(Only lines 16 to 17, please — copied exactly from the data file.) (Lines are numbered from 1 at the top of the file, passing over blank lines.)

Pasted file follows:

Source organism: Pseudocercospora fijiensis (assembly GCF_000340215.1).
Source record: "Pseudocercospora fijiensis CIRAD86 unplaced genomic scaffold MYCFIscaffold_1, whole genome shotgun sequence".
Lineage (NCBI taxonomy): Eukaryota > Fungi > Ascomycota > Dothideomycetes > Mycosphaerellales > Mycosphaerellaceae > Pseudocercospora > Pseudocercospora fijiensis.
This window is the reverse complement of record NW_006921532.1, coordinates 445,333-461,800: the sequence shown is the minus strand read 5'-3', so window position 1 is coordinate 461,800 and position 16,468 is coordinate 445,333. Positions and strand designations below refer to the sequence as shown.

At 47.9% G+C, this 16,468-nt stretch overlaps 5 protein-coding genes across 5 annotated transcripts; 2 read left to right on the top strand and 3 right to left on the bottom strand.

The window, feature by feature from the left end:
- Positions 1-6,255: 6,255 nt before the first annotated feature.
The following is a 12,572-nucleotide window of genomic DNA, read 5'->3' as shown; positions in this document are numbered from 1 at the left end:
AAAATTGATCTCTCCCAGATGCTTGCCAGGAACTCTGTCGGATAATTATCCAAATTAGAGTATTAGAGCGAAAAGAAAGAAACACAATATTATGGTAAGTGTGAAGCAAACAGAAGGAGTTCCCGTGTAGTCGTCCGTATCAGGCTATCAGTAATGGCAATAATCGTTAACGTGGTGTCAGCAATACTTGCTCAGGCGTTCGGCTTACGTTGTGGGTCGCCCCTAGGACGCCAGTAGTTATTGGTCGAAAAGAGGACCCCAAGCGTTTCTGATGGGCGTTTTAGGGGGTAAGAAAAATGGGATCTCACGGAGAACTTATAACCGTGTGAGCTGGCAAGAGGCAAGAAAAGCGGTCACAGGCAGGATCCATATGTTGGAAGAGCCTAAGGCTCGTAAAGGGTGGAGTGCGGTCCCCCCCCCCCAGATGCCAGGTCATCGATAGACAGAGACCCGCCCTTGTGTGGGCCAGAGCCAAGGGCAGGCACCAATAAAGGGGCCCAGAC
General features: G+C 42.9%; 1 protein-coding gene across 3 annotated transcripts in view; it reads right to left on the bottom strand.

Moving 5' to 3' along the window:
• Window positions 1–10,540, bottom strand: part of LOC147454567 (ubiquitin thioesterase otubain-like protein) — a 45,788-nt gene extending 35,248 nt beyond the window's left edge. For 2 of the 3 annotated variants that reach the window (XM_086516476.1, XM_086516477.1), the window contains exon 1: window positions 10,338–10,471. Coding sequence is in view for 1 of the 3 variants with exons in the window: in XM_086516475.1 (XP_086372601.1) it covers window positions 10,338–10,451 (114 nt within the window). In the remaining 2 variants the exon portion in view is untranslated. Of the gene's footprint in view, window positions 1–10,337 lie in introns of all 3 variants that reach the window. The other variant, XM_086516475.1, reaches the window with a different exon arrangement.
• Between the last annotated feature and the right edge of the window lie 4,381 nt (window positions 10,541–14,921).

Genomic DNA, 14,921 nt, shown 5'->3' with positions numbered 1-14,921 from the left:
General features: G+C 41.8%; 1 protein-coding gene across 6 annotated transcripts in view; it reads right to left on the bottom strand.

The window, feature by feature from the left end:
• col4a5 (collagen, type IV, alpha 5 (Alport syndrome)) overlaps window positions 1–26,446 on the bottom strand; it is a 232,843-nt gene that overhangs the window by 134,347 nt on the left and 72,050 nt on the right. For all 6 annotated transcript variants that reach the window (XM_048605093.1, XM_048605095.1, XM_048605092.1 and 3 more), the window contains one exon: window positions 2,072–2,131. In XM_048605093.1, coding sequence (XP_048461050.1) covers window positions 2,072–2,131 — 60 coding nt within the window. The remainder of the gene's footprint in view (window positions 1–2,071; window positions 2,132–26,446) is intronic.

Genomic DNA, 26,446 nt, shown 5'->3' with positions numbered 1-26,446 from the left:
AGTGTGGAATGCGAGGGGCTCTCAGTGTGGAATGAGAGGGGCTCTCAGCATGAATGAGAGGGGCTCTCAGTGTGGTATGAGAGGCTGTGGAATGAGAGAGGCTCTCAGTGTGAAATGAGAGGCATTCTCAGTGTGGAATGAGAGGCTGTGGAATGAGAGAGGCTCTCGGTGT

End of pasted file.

The window, feature by feature from the left end:
• col4a5 (collagen, type IV, alpha 5 (Alport syndrome)) overlaps window positions 1–26,446 on the bottom strand; it is a 232,843-nt gene that overhangs the window by 134,347 nt on the left and 72,050 nt on the right. For all 6 annotated transcript variants that reach the window (XM_048605093.1, XM_048605095.1, XM_048605092.1 and 3 more), the window contains one exon: window positions 2,072–2,131. In XM_048605093.1, coding sequence (XP_048461050.1) covers window positions 2,072–2,131 — 60 coding nt within the window. The remainder of the gene's footprint in view (window positions 1–2,071; window positions 2,132–26,446) is intronic.